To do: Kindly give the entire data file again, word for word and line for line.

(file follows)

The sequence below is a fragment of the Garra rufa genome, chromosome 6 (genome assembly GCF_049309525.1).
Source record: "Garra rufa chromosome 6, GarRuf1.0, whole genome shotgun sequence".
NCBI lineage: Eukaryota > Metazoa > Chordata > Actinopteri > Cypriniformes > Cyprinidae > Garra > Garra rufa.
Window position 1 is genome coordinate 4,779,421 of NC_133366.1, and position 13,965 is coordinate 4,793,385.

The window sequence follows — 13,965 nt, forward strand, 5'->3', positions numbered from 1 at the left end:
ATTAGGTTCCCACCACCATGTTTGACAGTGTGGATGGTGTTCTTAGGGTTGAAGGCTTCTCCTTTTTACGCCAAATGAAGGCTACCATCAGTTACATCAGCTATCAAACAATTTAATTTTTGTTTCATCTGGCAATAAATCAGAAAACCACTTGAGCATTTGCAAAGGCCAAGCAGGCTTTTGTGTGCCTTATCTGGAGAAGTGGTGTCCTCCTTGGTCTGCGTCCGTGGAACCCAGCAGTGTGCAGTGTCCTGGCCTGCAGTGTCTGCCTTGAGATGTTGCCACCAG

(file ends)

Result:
The sequence below is a fragment of the Garra rufa genome, chromosome 6 (genome assembly GCF_049309525.1).
Source record: "Garra rufa chromosome 6, GarRuf1.0, whole genome shotgun sequence".
NCBI lineage: Eukaryota > Metazoa > Chordata > Actinopteri > Cypriniformes > Cyprinidae > Garra > Garra rufa.
Window position 1 is genome coordinate 4,779,421 of NC_133366.1, and position 13,965 is coordinate 4,793,385.

The window sequence follows — 13,965 nt, forward strand, 5'->3', positions numbered from 1 at the left end:
ATTAGGTTCCCACCACCATGTTTGACAGTGTGGATGGTGTTCTTAGGGTTGAAGGCTTCTCCTTTTTACGCCAAATGAAGGCTACCATCAGTTACATCAGCTATCAAACAATTTAATTTTTGTTTCATCTGGCAATAAATCAGAAAACCACTTGAGCATTTGCAAAGGCCAAGCAGGCTTTTGTGTGCCTTATCTGGAGAAGTGGTGTCCTCCTTGGTCTGCGTCCGTGGAACCCAGCAGTGTGCAGTGTCCTGGCCTGCAGTGTCTGCCTTGAGATGTTGCCACCAG